After a frustrating camping experience in Moab, Utah, Keith and Teresa Evans envisioned the ultimate base camp for their Polaris RZR adventures; a goose camper! This is the story behind the construction and assembly of their Cram-A-Lot Inn.
The path to a truck camper often starts with a vision. There’s something you want to do that a typical motorhome or towable RV cannot achieve. After considerable research, the only viable RV solution is a specific pickup truck, a specific truck camper, and – more often than not – a specific towable. Put that all together and your vision turns into reality.
This approach works for the majority of truck campers, but isn’t the only path to truck camper ownership. For example, we have seen truck campers mounted to any number of unusual vehicles, sometimes even positioned backwards to fit the available platform. In these situations, a truck camper was the right piece to complete the puzzle.
Even further out-of-the-box, truck campers are sometimes mounted on trailers. We first reported on this approach in 2014 with an article titled, “Truck Camper On A Gooseneck”. Since then the truck camper on a gooseneck trailer idea has started to catch on, especially with the desert-bound off-road ATV enthusiasts.
Further outside the box is exactly where we discovered Keith and Teresa Evans and their Cram-A-Lot Inn. A trip to Moab, Utah left the Evans unsatisfied with their set-up and imagining what the right solution could be. That vision led them beyond the possibilities of motorhomes and toy haulers, and even beyond the normal configuration for a pickup truck and camper.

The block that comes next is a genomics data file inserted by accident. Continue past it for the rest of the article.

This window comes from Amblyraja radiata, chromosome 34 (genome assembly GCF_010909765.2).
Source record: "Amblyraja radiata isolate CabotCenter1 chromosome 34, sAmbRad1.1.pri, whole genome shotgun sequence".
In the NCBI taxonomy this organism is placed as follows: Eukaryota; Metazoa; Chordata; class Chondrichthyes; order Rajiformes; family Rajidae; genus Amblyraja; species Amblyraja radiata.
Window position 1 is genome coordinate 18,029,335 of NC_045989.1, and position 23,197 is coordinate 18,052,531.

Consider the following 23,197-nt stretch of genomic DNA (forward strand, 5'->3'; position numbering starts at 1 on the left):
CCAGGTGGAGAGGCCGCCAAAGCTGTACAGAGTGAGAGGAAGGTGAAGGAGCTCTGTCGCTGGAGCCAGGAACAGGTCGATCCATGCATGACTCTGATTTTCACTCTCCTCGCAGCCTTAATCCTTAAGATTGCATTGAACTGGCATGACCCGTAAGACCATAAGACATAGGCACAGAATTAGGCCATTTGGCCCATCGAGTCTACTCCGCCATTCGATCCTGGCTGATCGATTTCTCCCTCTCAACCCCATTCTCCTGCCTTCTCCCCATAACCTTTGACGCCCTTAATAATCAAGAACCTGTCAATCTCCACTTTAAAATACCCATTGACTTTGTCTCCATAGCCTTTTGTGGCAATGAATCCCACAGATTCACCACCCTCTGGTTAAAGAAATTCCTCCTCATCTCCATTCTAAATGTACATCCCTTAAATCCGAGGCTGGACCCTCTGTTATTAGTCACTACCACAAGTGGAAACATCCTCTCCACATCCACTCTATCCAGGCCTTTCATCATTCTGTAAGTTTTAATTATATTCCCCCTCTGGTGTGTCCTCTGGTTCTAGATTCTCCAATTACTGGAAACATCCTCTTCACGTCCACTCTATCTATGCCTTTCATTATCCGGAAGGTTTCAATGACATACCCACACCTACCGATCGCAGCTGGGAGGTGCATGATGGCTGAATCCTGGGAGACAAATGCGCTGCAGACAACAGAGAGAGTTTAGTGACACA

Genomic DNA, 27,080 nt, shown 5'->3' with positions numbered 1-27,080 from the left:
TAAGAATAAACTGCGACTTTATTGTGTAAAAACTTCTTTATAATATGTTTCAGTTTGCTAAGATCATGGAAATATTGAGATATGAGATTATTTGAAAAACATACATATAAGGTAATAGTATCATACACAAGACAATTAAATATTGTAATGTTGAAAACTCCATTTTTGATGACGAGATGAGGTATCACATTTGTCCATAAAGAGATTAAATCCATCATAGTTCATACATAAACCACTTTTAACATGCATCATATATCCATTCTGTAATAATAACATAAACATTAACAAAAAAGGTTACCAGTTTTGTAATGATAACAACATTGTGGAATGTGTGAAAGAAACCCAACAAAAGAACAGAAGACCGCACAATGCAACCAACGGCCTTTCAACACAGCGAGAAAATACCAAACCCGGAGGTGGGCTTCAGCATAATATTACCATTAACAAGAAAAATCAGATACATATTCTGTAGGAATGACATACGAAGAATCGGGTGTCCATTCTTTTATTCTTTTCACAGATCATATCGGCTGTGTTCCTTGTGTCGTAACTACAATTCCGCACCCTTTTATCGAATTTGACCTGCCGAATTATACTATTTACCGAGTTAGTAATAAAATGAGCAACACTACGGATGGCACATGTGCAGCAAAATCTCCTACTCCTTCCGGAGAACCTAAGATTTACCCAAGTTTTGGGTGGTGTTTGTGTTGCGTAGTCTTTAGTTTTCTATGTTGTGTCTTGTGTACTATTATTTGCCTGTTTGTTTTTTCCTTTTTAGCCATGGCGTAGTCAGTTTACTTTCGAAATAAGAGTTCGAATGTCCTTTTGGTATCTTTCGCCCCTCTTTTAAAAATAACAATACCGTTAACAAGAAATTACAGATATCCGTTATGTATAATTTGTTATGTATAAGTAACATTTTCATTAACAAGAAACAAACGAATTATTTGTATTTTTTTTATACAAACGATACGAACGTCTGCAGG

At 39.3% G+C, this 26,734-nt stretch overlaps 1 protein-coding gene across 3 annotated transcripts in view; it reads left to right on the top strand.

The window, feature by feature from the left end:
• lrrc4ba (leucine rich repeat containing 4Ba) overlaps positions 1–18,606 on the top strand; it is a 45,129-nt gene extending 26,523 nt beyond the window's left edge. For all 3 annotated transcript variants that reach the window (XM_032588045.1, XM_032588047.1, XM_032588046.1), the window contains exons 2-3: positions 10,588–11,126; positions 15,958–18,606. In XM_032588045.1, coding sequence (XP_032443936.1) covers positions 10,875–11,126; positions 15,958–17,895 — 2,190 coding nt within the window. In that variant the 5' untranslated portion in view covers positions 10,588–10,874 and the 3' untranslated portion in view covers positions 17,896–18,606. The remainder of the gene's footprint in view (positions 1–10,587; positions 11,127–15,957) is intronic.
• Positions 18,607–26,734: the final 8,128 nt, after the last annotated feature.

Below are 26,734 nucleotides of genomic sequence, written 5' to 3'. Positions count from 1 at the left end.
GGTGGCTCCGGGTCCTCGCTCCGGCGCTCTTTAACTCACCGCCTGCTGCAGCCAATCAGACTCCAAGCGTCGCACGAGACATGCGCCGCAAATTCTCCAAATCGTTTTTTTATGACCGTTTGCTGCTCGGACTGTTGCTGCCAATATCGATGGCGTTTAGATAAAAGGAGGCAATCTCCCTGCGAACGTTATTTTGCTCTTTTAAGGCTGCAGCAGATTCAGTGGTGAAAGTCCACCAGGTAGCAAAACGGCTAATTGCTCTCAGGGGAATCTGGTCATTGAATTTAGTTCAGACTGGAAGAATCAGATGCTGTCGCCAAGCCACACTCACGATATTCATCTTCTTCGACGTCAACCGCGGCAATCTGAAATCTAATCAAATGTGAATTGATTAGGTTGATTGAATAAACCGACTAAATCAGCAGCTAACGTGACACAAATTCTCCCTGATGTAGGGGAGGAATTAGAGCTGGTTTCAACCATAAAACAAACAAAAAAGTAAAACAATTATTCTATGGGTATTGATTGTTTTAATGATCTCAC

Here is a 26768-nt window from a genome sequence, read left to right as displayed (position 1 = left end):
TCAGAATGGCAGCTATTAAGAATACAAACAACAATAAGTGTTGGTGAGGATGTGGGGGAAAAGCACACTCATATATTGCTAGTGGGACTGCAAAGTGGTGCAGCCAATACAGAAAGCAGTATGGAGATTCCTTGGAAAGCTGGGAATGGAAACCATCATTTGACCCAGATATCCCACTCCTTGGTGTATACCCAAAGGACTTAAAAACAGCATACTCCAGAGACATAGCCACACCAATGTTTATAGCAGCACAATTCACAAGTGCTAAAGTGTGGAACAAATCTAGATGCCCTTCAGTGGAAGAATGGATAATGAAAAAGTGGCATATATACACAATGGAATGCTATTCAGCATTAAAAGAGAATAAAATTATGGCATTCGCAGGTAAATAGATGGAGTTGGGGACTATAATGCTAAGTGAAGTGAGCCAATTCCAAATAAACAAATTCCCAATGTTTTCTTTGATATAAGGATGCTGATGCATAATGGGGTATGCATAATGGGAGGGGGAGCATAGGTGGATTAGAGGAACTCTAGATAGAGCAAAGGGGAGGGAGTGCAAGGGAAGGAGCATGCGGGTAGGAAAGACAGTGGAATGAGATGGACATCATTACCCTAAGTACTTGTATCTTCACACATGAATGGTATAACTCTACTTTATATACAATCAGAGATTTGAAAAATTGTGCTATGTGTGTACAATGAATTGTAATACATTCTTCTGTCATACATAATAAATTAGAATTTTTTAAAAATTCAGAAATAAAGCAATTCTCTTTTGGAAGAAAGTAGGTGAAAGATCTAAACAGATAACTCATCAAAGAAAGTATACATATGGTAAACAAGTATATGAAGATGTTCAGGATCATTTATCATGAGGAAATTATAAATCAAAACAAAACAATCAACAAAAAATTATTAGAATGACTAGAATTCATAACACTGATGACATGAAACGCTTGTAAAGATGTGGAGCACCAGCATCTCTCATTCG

As it turns out, they wanted a goose-camper; part gooseneck trailer, part truck camper, part toy hauler, with something of a party deck out back. The final result of their efforts is something you have to see to fully appreciate.
Speaking of appreciating goose-campers, it would be interesting if truck camper dealers began showcasing gooseneck trailers with truck campers. Imagine a truck, gooseneck, truck camper, and RZR set-up out front of a truck camper dealership with highway traffic. Kick it up a notch with a big sign that reads: Goose Campers Beat Toy Haulers!
I bet a lot of folks who would never otherwise consider a truck camper would pull off, turn in, and turn onto a goose-camper set-up. Compared to similarly capable toy haulers, the affordability and versatility is unbeatable. Even better, dealers get to sell the camper and gooseneck trailer.
Goose-camping? Yeah, it’s a thing.
TCM: What brought you to truck camping? Did you start as tent campers?
Teresa: We both grew up tent camping with our families. Then we raised our own families with a lot of camping trips. Those trips began with tents and then we worked our way up to truck campers and RVs.
We wanted a Palomino pop-up truck camper because they are lightweight, low-profile, and low cost. We also liked the utilitarian design and how the pop-up offers a tent camping feel without being on the ground.
TCM: Why did you set up your truck camper as a towed trailer?
Keith: After we bought the Palomino, we took our RZR to Moab, got off the beaten path on a dirt road, and set up camp. Once we leveled up, we realized that we no longer had access to our vehicle, if we needed it. We finished up that trip and headed to Montana.
During that fourteen hour drive we thought, “What would be the perfect set up? What would be better?” A toy hauler came to mind, but there aren’t many available for a four seater RZR. We thought, “Why not put a camper on a gooseneck trailer and then we would have the truck once we leveled up?”
We did find one or two toy haulers that would probably fit the RZR, but they were approaching $75,000. Plus, they’re so big and heavy to pull.
Teresa: A truck camper is perfect for how we camp. We like to feel like we’re in the outdoors. Plus, I don’t want to clean a big space while I’m out camping. Our camper has a refrigerator, sink, a bed, and a potty. It’s perfect.